Hollywood has had fun defining this one, with a huge whitewashing of their Arabian characters, or the general paint brushing them all to be terrorists or misfits. But what does it mean to be Arab?
The dictionary defines it as someone originating “from the Arabian peninsula and neighbouring territories, inhabiting much of the Middle East and North Africa.” But to me, this isn’t enough. Telling me where I’m from geographically doesn’t help to tell me what it means to be me, or to be one of the millions who also take pride in being called Arab.
The beauty of being an Arab means that one does not need to be defined by their religion, the colour of their skin, their background, their gender or their belief system. The one person who describes so perfectly is Imam Ghazali when he says:
“When I speak of an Arab, I do not specify a specific bloodline but rather every Arabic speaker, a member of the nation of Arabs, subscribes to its message. He is peaceful and means no hardship to his people, and is a thorn to his enemies, and he who does not take on these traits is not of the Arabs, even if he was born at the heart of Mekkah. He who has all these and is born with dark skin, he is still of the realest of Arabs, for neither his skin, not his gender differentiates him.”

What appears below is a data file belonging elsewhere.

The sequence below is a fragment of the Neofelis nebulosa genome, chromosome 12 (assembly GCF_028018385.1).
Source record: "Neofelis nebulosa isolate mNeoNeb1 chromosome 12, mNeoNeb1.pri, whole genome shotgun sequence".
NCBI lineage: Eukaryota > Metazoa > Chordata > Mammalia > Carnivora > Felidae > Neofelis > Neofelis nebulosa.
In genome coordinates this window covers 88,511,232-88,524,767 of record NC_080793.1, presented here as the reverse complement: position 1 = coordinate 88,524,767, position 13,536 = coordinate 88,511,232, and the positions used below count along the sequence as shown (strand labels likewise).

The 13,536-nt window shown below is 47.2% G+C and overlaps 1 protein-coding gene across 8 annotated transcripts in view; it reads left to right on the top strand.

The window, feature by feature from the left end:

And in my opinion, the one man who has actually encapsulated this better than anyone else is the Tunisian poet, Anis Chouchène. He addresses how we cannot accept change, whether it is in the form of race, religion or sexual orientation. He says:
“Let is try to embrace our differences with our souls. Here I am, in front of you all, with my colour, with my hair, with my poetry, with my peculiarities, with my ideas, I am not afraid of you. I do not fear that you’re different from me because I am part you and you are part of me.”
Watch the full poem below (and click the subtitles option for the English translation).